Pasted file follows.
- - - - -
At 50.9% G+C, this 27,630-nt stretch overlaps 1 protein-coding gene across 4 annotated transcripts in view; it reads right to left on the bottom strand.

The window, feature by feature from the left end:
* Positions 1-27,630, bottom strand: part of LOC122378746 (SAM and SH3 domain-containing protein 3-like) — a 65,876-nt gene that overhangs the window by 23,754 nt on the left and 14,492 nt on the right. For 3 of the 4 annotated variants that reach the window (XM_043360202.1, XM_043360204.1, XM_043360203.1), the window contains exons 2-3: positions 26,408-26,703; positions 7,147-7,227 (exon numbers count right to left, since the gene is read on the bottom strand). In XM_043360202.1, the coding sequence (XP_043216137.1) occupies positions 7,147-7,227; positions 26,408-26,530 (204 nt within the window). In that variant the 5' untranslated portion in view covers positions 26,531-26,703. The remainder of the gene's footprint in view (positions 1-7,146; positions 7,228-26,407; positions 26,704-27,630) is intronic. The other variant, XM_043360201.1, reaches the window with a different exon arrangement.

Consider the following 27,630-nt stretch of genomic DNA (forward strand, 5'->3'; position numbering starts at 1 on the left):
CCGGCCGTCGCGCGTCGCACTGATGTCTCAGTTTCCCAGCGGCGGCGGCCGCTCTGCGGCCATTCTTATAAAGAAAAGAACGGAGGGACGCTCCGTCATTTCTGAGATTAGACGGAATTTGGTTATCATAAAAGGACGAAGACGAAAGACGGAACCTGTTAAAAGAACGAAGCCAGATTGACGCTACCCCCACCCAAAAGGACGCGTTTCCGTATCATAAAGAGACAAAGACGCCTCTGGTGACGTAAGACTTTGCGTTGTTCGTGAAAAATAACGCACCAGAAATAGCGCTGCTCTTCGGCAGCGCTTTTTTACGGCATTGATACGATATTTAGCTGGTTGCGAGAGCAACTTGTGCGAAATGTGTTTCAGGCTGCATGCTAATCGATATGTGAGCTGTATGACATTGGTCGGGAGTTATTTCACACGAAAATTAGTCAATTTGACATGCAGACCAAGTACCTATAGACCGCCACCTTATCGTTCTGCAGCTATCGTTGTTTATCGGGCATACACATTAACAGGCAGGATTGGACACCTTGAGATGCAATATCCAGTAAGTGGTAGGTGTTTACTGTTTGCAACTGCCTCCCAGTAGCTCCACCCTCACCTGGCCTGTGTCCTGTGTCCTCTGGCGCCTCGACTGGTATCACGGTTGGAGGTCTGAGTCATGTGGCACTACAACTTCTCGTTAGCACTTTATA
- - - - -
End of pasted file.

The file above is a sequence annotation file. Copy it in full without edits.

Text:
At 50.9% G+C, this 27,630-nt stretch overlaps 1 protein-coding gene across 4 annotated transcripts in view; it reads right to left on the bottom strand.

The window, feature by feature from the left end:
* Positions 1-27,630, bottom strand: part of LOC122378746 (SAM and SH3 domain-containing protein 3-like) — a 65,876-nt gene that overhangs the window by 23,754 nt on the left and 14,492 nt on the right. For 3 of the 4 annotated variants that reach the window (XM_043360202.1, XM_043360204.1, XM_043360203.1), the window contains exons 2-3: positions 26,408-26,703; positions 7,147-7,227 (exon numbers count right to left, since the gene is read on the bottom strand). In XM_043360202.1, the coding sequence (XP_043216137.1) occupies positions 7,147-7,227; positions 26,408-26,530 (204 nt within the window). In that variant the 5' untranslated portion in view covers positions 26,531-26,703. The remainder of the gene's footprint in view (positions 1-7,146; positions 7,228-26,407; positions 26,704-27,630) is intronic. The other variant, XM_043360201.1, reaches the window with a different exon arrangement.

Consider the following 27,630-nt stretch of genomic DNA (forward strand, 5'->3'; position numbering starts at 1 on the left):
CCGGCCGTCGCGCGTCGCACTGATGTCTCAGTTTCCCAGCGGCGGCGGCCGCTCTGCGGCCATTCTTATAAAGAAAAGAACGGAGGGACGCTCCGTCATTTCTGAGATTAGACGGAATTTGGTTATCATAAAAGGACGAAGACGAAAGACGGAACCTGTTAAAAGAACGAAGCCAGATTGACGCTACCCCCACCCAAAAGGACGCGTTTCCGTATCATAAAGAGACAAAGACGCCTCTGGTGACGTAAGACTTTGCGTTGTTCGTGAAAAATAACGCACCAGAAATAGCGCTGCTCTTCGGCAGCGCTTTTTTACGGCATTGATACGATATTTAGCTGGTTGCGAGAGCAACTTGTGCGAAATGTGTTTCAGGCTGCATGCTAATCGATATGTGAGCTGTATGACATTGGTCGGGAGTTATTTCACACGAAAATTAGTCAATTTGACATGCAGACCAAGTACCTATAGACCGCCACCTTATCGTTCTGCAGCTATCGTTGTTTATCGGGCATACACATTAACAGGCAGGATTGGACACCTTGAGATGCAATATCCAGTAAGTGGTAGGTGTTTACTGTTTGCAACTGCCTCCCAGTAGCTCCACCCTCACCTGGCCTGTGTCCTGTGTCCTCTGGCGCCTCGACTGGTATCACGGTTGGAGGTCTGAGTCATGTGGCACTACAACTTCTCGTTAGCACTTTATA